Out of the Red Tent ~ thoughts on womanly things

Out of the Red Tent ~ thoughts on womanly things

(This is primarily a post for women but men are more than welcome to read too.)

Two of the defining moments in a woman’s life are when she starts her periods and when she stops them, though the latter is seldom a single moment. In fact, it’s usually a protracted, messy, annoying and ill-defined time that women have grown to dread.
I had trouble more or less right from the first ever period, which arrived without preamble when I was barely ten. I’d learned about the existence of such things that very day; sex ed in the seventies consisted primarily of being shown a TV show called Living and Growing. We’d watched the episode about periods that morning and I’d given it very little thought as I thought I was still too young. I also harboured a belief that there was some mistake and I’d magically turn out to be male. So the arrival of The Visitor that day was a nasty shock on every level. The first year of periods was an awakening that was beyond my years to cope with. Mood swings, greasy skin, managing sanitary towels while still at primary school were the least of it: the pain was dreadful and I got little sympathy at home or at school. It was thought I was making a fuss about very little. More running around was the answer, you see, plenty of fresh air and exercise and don’t dwell on it. Every woman gets them, every woman puts up with it, stop complaining.
Medical help was rubbish at the time (and still is) and consists of the most basic of advice that we all figured out for ourselves, or being put on the Pill. My teens consisted of a roller coaster of weepy moods, acne, pain and anxiety and depression. If you grew up in those days, you’ll also know that sanitary products were much less reliable and pleasant to use; you might even have used those sanitary towels with loops you hooked onto an elastic belt that was far from comfortable or discreet. The stick on ones came in but weren’t that sticky and to get the kind of protection from leakage on heavy days, you’d often use two. It was like shoving a double duvet in your knickers. The shame of P.E when you had your period was doubled when the athletics season came around and the “cake frill” P.E skirt was discarded for bare legs and navy blue knickers. No wonder the day I ran away was the day I had double PE after my other bug bear, double domestic science (cookery).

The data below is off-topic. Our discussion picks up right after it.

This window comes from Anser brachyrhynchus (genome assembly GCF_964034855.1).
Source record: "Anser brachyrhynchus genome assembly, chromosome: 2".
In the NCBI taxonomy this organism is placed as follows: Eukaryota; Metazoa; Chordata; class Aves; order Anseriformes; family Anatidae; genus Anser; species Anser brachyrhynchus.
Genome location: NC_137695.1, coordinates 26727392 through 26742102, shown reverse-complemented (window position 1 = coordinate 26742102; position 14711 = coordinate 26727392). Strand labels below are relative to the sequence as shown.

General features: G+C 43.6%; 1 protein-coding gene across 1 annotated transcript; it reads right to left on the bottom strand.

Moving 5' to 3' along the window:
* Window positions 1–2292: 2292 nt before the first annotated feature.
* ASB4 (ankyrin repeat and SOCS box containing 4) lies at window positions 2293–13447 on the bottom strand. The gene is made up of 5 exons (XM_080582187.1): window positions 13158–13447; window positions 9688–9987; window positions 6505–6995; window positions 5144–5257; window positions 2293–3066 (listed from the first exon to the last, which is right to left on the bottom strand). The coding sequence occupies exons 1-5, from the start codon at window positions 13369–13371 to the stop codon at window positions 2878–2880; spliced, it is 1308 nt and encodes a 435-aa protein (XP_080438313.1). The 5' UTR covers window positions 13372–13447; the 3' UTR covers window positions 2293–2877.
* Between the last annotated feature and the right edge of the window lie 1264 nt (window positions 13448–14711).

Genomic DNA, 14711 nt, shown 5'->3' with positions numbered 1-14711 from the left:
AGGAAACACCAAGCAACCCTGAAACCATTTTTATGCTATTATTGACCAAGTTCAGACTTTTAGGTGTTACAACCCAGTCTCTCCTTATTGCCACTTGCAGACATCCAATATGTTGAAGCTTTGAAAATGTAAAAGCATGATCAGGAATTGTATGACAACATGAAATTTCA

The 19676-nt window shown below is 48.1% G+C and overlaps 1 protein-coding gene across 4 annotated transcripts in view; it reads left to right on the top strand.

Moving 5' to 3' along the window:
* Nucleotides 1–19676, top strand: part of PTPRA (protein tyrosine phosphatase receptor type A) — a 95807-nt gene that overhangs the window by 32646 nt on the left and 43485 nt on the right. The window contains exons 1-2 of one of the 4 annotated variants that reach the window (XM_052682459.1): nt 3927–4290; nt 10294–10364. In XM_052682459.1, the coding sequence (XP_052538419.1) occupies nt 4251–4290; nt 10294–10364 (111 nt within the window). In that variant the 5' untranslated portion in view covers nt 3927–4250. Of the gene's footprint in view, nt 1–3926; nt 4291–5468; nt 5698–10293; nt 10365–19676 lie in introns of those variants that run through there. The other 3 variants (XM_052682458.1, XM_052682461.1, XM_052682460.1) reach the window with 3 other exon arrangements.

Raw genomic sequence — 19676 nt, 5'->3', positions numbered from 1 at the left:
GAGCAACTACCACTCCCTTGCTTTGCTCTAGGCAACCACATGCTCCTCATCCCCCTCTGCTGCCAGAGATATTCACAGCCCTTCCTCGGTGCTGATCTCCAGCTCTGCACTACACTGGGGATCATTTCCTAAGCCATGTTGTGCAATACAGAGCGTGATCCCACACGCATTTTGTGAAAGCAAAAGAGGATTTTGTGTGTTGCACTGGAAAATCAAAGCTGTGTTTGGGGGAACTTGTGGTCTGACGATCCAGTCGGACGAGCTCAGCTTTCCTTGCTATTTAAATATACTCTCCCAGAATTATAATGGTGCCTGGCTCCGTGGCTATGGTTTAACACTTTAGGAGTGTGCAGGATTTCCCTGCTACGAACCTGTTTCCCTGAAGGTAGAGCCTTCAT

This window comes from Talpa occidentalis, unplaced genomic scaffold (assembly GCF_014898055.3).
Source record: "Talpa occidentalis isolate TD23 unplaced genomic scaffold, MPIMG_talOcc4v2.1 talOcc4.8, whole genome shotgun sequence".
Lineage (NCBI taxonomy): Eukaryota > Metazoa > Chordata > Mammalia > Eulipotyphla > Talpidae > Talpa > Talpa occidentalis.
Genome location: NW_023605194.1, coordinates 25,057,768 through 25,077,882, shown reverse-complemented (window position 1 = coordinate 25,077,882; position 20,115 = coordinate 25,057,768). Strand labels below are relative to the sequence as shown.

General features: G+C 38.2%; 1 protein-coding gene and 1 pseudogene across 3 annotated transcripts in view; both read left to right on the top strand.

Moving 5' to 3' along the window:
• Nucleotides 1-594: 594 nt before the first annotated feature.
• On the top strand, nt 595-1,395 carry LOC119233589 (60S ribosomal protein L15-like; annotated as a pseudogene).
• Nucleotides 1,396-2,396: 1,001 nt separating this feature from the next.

The mood swings became so bad that the doctor prescribed tranquillisers when I was 13. Some Valium blend, they knocked me out so badly I stopped taking them. By university the pre-menstrual syndrome was so bad I know it was one factor that led to a suicide attempt; I started my period lying in an emergency ward, having overdosed.
After my daughter was born, I expected respite. Breastfeeding usually suppresses menstruation but despite my baby being a voracious feeder, within four weeks of birth, my periods were back, arriving like an unwelcome guest every single month. And the pain slowly got worse and worse. By thirty, I was in agony every month. The diagnosis was endometriosis, a condition where shreds of womb lining set up shop elsewhere in the body and every month, they too bleed and cause massive internal inflammation within the areas they inhabit. Mine caused appendicitis, and a further look-see with a tiny camera showed what my consultant described as “not THE worst case I’ve seen but up there in the top ten.” My abdominal cavity was a horrible mess, looking like several unshelled Daleks had been beamed inside, squidged up and blended with ovaries and other organs, and compounded by adhesions sticking things together. I collected fibroids and ovarian cysts too (I had a delightfully named chocolate cyst that had to be drained; left to burst, it can cause intense pain, life threatening shock